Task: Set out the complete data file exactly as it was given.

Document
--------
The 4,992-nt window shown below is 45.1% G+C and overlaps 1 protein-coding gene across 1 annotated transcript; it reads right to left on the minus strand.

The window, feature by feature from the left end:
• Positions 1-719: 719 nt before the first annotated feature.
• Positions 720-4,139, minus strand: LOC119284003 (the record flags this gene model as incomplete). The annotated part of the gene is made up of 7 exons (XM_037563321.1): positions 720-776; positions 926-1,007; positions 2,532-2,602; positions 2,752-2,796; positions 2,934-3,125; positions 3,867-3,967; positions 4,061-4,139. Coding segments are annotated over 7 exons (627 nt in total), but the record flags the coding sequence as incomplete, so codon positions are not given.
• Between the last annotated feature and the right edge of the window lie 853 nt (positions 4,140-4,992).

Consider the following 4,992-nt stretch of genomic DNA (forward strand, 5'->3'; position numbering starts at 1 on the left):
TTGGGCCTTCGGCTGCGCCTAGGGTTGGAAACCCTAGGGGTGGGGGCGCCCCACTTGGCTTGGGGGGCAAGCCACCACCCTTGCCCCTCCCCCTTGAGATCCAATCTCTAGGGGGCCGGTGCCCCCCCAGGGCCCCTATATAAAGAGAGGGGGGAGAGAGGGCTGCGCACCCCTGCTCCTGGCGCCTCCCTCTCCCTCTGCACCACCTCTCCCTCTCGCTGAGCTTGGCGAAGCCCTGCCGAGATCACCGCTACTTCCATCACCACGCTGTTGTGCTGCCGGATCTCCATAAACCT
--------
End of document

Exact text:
The 4,992-nt window shown below is 45.1% G+C and overlaps 1 protein-coding gene across 1 annotated transcript; it reads right to left on the minus strand.

The window, feature by feature from the left end:
• Positions 1-719: 719 nt before the first annotated feature.
• Positions 720-4,139, minus strand: LOC119284003 (the record flags this gene model as incomplete). The annotated part of the gene is made up of 7 exons (XM_037563321.1): positions 720-776; positions 926-1,007; positions 2,532-2,602; positions 2,752-2,796; positions 2,934-3,125; positions 3,867-3,967; positions 4,061-4,139. Coding segments are annotated over 7 exons (627 nt in total), but the record flags the coding sequence as incomplete, so codon positions are not given.
• Between the last annotated feature and the right edge of the window lie 853 nt (positions 4,140-4,992).

Consider the following 4,992-nt stretch of genomic DNA (forward strand, 5'->3'; position numbering starts at 1 on the left):
TTGGGCCTTCGGCTGCGCCTAGGGTTGGAAACCCTAGGGGTGGGGGCGCCCCACTTGGCTTGGGGGGCAAGCCACCACCCTTGCCCCTCCCCCTTGAGATCCAATCTCTAGGGGGCCGGTGCCCCCCCAGGGCCCCTATATAAAGAGAGGGGGGAGAGAGGGCTGCGCACCCCTGCTCCTGGCGCCTCCCTCTCCCTCTGCACCACCTCTCCCTCTCGCTGAGCTTGGCGAAGCCCTGCCGAGATCACCGCTACTTCCATCACCACGCTGTTGTGCTGCCGGATCTCCATAAACCT